Inside the module Calculator what is self. self is the module Calculator itself. So there is no need to repeat Calculator twice. Here is the final version

1module Calculator
2  extend self
3
4   def double(i)
5    i * 2
6   end
7end
8puts Calculator.double(4) #=> 8

Converting A Class into a Module

Every time I would encounter code like extend self my brain will pause for a moment. Then I would google for it. Will read about it. Three months later I will repeat the whole process.

The best way to learn it is to use it. So I started looking for a case to use extend self. It is not a good practice to go hunting for code to apply an idea you have in your mind but here I was trying to learn.

Here is a before snapshot of methods from Util class I used in a project.

1class Util
2  def self.config2hash(file); end
3  def self.in_cents(amount); end
4  def self.localhost2public_url(url, protocol); end
5end

After using extend self code became

1module Util
2  extend self
3
4  def config2hash(file); end
5  def in_cents(amount); end
6  def localhost2public_url(url, protocol); end
7end

Much better. It makes the intent clear and ,I believe, it is in line with the way ruby would expect us to use.

Another usage inline with how Rails uses extend self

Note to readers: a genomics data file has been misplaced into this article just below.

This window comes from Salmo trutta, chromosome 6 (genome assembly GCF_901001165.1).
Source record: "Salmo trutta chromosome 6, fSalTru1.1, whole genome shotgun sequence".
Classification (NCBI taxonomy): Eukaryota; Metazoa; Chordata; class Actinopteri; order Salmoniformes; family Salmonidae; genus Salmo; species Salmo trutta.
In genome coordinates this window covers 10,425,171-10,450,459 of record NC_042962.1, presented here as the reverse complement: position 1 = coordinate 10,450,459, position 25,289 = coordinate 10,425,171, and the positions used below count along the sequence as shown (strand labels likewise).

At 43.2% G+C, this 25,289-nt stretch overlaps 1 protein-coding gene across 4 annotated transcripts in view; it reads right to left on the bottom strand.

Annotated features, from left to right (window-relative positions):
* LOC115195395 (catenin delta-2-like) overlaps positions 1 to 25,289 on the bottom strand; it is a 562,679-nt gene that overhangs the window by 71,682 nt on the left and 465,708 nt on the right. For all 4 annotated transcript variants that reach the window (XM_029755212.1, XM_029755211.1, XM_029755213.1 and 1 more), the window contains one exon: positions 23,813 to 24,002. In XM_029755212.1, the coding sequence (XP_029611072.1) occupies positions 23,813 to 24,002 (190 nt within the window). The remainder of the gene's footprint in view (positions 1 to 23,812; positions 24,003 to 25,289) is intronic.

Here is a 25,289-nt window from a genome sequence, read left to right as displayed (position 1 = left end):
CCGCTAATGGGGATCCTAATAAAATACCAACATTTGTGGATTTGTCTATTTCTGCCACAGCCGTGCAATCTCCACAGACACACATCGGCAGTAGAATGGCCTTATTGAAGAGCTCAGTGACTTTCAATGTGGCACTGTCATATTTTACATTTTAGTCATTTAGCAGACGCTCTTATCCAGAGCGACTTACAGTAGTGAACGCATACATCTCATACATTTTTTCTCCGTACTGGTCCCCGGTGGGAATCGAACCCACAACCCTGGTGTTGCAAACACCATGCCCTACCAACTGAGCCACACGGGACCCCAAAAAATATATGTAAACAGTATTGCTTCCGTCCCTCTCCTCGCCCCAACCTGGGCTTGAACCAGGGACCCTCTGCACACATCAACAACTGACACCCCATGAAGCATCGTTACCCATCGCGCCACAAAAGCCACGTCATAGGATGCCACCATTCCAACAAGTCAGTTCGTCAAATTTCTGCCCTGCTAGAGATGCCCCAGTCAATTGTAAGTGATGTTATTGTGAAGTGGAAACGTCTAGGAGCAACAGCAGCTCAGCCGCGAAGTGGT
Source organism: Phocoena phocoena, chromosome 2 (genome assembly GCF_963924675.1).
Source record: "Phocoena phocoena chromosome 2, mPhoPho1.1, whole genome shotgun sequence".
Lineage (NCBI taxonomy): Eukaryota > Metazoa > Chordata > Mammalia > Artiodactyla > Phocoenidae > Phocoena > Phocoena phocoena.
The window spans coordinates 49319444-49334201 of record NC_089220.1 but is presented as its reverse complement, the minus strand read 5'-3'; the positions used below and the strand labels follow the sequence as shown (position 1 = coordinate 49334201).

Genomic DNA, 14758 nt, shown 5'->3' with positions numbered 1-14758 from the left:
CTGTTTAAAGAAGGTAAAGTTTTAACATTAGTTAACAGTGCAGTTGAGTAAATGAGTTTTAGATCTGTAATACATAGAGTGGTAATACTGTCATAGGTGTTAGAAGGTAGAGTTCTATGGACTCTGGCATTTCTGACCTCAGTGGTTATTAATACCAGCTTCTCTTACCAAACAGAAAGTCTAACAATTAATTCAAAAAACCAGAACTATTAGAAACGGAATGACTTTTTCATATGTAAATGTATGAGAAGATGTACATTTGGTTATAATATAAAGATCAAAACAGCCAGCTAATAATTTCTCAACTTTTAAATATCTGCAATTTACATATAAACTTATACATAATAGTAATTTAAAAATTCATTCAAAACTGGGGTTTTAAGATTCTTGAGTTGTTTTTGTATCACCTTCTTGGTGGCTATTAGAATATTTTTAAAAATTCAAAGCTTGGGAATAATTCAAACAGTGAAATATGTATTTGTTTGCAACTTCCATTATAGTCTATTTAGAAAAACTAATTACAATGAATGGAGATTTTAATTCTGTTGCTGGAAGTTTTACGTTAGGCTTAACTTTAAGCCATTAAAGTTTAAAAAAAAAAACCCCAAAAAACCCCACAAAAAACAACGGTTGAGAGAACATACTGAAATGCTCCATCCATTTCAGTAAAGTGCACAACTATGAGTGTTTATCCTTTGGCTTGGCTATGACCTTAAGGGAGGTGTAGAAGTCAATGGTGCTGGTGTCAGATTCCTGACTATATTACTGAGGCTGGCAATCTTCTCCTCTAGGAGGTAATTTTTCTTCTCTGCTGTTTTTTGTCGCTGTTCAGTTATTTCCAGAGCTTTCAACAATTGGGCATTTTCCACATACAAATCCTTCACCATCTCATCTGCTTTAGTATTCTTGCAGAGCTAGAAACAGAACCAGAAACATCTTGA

Here I am building an ecommerce application and each new order needs to get a new order number from a third party sales application. The code might look like this. I have omitted the implementation of the methods because they are not relevant to this discussion.

1class Order
2  def amount; end
3  def buyer; end
4  def shipped_at; end
5  def number
6    @number || self.class.next_order_number
7  end
8
9  def self.next_order_number; 'A100'; end
10end
11
12puts Order.new.number #=> A100

Here the method next_order_number might be making a complicated call to another sales system. Ideally the class Order should not expose method next_order_number . So we can make this method private but that does not solve the root problem. The problem is that model Order should not know how the new order number is generated. Well we can move the method next_order_number to another Util class but that would create too much distance.

Here is a solution using extend self.

1module Checkout
2  extend self
3
4  def next_order_number; 'A100'; end
5
6  class Order
7    def amount; end
8    def buyer; end
9    def shipped_at; end
10    def number
11      @number || Checkout.next_order_number
12    end
13  end
14end
15
16puts Checkout::Order.new.number #=> A100

Much better. The class Order is not exposing method next_order_number and this method is right there in the same file. No need to open the Util class.

To see practical examples of extend self please look at Rails source code and search for extend self. You will find some interesting usage.

This is my first serious attempt to learn usage of extend self so that next time when I come across such code my brain does not freeze. If you think I have missed out something then do let me know.


You might also like

If you liked this blog post, check out similar ones from BigBinary